Democratic U.S. Rep Alcee Hastings, joined by both Florida U.S. senators and seven South Florida members of Congress, is calling on the President Donald Trump administration to extend temporary protected status for Haitian nationals.
Hastings, from Fort Lauderdale, sent a letter Friday to U.S. Secretary of Homeland Security John Kelly urging the extended protection for Haitians living in the United States. Joining him were U.S. Sens. Bill Nelson and Marco Rubio; Democratic U.S. Reps. Ted Deutch, Debbie Wasserman Schultz, Frederica Wilson and Lois Frankel; and Republican U.S. Reps. Ileana Ros-Lehtinen, Mario Diaz-Balart, and Carlos Curbelo.
All, except Nelson, who is from Orlando, are from South Florida.
“Through TPS, our country has been committed to providing a safe haven to individuals unable to securely return to their home country due to ongoing environmental disasters and violence that have severely impacted their country,” the letter states. It goes on to cite a serious of calamities that have hit Haiti in recent years, from the the 2010 earthquake to last fall’s Hurricane Matthew.
The U.S. Census American Community Survey estimates there were about 472,000 Haitians in Florida in 2014, almost half of all those countrymen in the United States. That estimate is up dramatically from the 2010 Census, which counted 380,000 in Florida.
While the Miami-South Florida area is home to an estimated 197,000 Haitian immigrants, according to the Migration Policy Institute’s analysis of those ACS data, it is not the only significant center. Orlando is listed as having the nation’s fourth-largest Haitian community (behind Miami, New York and Boston,) and Naples and Fort Myers-Coral Springs also host significant communities, according to the institute’s data.
“Given the continued difficult conditions in Haiti, we urge your administration to extend the TPS designation, within all applicable rules and regulations, for Haitian nationals who are currently living in, and contributing to, our great country,” the letter concludes.
Part of a psychological evaluation administered to Naika Venant in June 2015 included a sentence completion test.
For the beginning stem sentence “The thing I want to do most of all is …” the then-12-year-old girl responded: “Die happy.”
Sentence tests can provide indications of attitudes, beliefs, motivations or other mental states.
Other sentences she finished: “My best friend is … I don’t have a best friend.” “The person I’m most afraid of is … nobody.” “I would do anything to forgot the time that … I made my mom cry.”
Among 3,523 pages of records recently released by the Florida Department of Children and Families (DCF) about Venant’s history in the child welfare system — and her life — are details about that June 2015 evaluation, carried out by Dr. Terilee Wunderman.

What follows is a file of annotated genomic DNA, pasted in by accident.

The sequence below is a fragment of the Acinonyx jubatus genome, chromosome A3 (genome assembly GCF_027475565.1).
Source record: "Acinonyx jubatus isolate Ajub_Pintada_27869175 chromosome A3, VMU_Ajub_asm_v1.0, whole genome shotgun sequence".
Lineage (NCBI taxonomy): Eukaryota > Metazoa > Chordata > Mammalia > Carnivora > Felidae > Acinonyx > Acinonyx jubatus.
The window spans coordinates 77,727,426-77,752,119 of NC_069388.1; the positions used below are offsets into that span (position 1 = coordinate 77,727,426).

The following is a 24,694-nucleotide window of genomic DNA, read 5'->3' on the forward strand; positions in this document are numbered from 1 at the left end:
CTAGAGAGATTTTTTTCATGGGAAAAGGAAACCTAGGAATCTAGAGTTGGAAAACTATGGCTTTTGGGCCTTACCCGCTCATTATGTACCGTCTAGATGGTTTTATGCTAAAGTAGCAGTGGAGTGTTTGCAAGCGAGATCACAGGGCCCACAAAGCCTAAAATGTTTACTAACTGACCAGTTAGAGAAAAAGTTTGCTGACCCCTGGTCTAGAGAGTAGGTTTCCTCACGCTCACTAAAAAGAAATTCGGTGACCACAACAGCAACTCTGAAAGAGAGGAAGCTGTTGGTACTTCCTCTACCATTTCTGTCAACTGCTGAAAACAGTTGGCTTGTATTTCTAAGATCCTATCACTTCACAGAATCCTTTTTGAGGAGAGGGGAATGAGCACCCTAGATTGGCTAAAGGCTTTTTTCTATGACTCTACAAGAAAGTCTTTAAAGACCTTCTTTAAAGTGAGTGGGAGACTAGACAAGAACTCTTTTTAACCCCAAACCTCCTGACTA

(The trove of documents were only made public after The Miami Herald fought in a court of law to have them released and did not include a DCF rapid response report already public.)
The psychologist goes on to note that Naika was depressed, suffered from post-traumatic stress disorder and anxiety and that her diagnosis for attention-deficit/hyperactive disorder by an earlier therapist was “not entirely appropriate” at the time.
Wunderman said, “there is much concern that her attention problems are due to anxiety and trauma rather than true ADHD symptomology.”
Because of that, her recommendation was to “re-evaluate” the 10 mg of Adderall Naika was prescribed due to the child’s already existing depression since one of the drug’s side effects is depression, “and Naika is coping with considerable depression related to her traumas … another regimen might better address her emotional difficulties,” it said on page 97 in the third installment of a final review of her foster care records.
She had, indeed, been through several traumas to that point. Naika was repeatedly molested and raped by another adolescent boy, 15, also a foster child, in a home with several other foster children, from April to December 2009 — when she was 7. She was Baker Acted once. She had endured physical abuse and had been exposed to sexually explicit material, and had inappropriately become sexualized at a young age.
In Jan. 2009, her biological mother arrived home to find a 4-year-old girl performing oral sex on Naika. Her mother beat her with a belt, leaving roughly 30 lashing marks all over her body — Naika then went into the foster care system, only to be raped by the 15-yr-old foster boy months later.
Her father was absent from her life and her mother struggled to keep the electric on when they were living together.
In all, Naika spent 16 months in foster care three different times, being placed in 14 different homes in the last nine months of her life, four alone in October 2016.
Less than a week before her mother finally gave up custody of Naika, her medication was ramped up.
By May 2016, she was taking 50 mg of Vyvanse, an Adderall generic. Another prescription had been added by Dr. Alon Seifan, page 110 notes on the third part of the final evaluation of her DCF foster care records: 25 mg of Sertraline, or Zoloft, a so-called ‘black-box warning’ drug. The designation comes from the Food and Drug Administration and is given to those pharmaceuticals deemed potentially hazardous.